War for the Planet of the Apes, arriving in theaters on July 14, is the final installment of one of the rarest things in Hollywood: a major film trilogy where each successive film was better than the last.
Rise of the Planet of the Apes, released in 2011, was a pleasant surprise, with its story about humanity inadvertently inventing its successor (a species of intelligent apes). Dawn of the Planet of the Apes (2014) deepened and intensified that first film’s themes within a post-apocalyptic setting, where the chance of humans and intelligent apes finding a kind of peaceful rapprochement seemed possible but was ultimately lost, due to both groups’ inherent prejudices.
The new movie is better than both of its predecessors, a muscular, surprisingly quiet film about how the end of some things is the beginning of others. It boasts terrific, tense action sequences, but also a real, poetic sense of longing for a world long gone. It’s one of my favorite films of the year so far, and it deepens a little bit every time I think about it, which is always a good sign of its staying power.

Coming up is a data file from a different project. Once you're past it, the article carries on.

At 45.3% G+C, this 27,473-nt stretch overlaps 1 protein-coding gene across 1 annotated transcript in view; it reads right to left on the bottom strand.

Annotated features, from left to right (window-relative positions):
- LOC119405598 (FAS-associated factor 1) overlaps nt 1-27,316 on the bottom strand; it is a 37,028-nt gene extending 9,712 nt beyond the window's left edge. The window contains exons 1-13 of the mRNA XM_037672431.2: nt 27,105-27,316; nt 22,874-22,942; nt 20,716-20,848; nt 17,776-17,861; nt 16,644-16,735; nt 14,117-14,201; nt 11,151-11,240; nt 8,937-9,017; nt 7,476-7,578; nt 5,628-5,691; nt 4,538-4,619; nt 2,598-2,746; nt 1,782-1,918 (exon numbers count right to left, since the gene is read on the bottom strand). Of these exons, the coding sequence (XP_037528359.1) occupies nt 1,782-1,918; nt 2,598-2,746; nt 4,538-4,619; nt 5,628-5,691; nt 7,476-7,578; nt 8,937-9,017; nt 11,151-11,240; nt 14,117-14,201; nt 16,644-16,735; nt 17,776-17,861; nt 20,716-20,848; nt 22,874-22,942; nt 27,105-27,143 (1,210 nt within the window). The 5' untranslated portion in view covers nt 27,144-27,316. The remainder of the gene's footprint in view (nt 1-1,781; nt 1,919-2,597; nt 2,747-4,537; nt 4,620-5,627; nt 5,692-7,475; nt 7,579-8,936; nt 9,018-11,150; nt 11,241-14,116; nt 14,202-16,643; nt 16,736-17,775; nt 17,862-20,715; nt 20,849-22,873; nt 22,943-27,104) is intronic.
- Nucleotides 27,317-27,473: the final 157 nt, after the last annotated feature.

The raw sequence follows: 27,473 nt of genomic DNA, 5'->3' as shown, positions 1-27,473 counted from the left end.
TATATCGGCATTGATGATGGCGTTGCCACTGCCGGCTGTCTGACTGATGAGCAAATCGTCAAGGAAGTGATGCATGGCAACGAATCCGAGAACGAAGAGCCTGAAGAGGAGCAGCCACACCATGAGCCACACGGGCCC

But watching it put me in mind of another film trilogy — the first three Bourne films. (Technically, there are five Bourne films total, but the opening trio stands alone so well and overlaps with the Apes films so well that I’m going to focus on them.) In similar fashion to the Apes films, 2002’s The Bourne Identity was a surprising action series opener, with 2004’s The Bourne Supremacy exploring its themes in unexpected ways, and 2007’s Bourne Ultimatum capping the series in terrific fashion (and winning a few Oscars along the way).
And that comparison point naturally suggests the question: How can the Bourne and Apes movies get franchise filmmaking so right that they transcend the crass commercialism of even some of our best blockbusters, to become something more artistic and challenging, where so many other franchises flounder? The answer is twofold — one part technique, and one part (as with all the best movies) purely accidental.